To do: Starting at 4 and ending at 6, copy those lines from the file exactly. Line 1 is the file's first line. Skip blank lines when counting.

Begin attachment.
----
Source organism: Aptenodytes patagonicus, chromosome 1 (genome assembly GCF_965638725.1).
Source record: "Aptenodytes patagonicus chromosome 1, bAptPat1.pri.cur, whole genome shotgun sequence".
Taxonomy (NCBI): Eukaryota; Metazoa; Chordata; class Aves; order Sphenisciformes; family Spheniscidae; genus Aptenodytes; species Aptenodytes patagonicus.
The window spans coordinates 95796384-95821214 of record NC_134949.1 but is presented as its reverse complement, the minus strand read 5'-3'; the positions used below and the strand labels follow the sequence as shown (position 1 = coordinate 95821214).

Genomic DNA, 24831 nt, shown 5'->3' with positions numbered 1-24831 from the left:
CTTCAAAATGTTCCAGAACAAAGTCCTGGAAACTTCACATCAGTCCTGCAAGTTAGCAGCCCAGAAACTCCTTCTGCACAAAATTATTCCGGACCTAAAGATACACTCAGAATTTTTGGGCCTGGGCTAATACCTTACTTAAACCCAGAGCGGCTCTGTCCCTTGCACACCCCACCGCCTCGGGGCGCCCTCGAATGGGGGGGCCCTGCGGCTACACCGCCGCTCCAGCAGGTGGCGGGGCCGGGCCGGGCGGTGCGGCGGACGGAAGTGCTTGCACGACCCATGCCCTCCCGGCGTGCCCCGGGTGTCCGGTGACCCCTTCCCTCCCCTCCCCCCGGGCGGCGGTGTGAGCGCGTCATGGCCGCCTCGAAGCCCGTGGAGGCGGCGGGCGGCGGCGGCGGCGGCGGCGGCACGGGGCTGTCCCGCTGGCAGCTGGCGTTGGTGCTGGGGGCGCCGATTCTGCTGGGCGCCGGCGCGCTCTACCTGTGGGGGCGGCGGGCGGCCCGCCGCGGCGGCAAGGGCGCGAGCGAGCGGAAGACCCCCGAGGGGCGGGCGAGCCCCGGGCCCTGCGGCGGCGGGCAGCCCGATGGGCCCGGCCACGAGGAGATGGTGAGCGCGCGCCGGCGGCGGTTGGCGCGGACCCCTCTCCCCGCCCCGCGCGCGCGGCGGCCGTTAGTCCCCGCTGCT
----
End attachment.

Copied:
The window spans coordinates 95796384-95821214 of record NC_134949.1 but is presented as its reverse complement, the minus strand read 5'-3'; the positions used below and the strand labels follow the sequence as shown (position 1 = coordinate 95821214).

Genomic DNA, 24831 nt, shown 5'->3' with positions numbered 1-24831 from the left:
CTTCAAAATGTTCCAGAACAAAGTCCTGGAAACTTCACATCAGTCCTGCAAGTTAGCAGCCCAGAAACTCCTTCTGCACAAAATTATTCCGGACCTAAAGATACACTCAGAATTTTTGGGCCTGGGCTAATACCTTACTTAAACCCAGAGCGGCTCTGTCCCTTGCACACCCCACCGCCTCGGGGCGCCCTCGAATGGGGGGGCCCTGCGGCTACACCGCCGCTCCAGCAGGTGGCGGGGCCGGGCCGGGCGGTGCGGCGGACGGAAGTGCTTGCACGACCCATGCCCTCCCGGCGTGCCCCGGGTGTCCGGTGACCCCTTCCCTCCCCTCCCCCCGGGCGGCGGTGTGAGCGCGTCATGGCCGCCTCGAAGCCCGTGGAGGCGGCGGGCGGCGGCGGCGGCGGCGGCGGCACGGGGCTGTCCCGCTGGCAGCTGGCGTTGGTGCTGGGGGCGCCGATTCTGCTGGGCGCCGGCGCGCTCTACCTGTGGGGGCGGCGGGCGGCCCGCCGCGGCGGCAAGGGCGCGAGCGAGCGGAAGACCCCCGAGGGGCGGGCGAGCCCCGGGCCCTGCGGCGGCGGGCAGCCCGATGGGCCCGGCCACGAGGAGATGGTGAGCGCGCGCCGGCGGCGGTTGGCGCGGACCCCTCTCCCCGCCCCGCGCGCGCGGCGGCCGTTAGTCCCCGCTGCT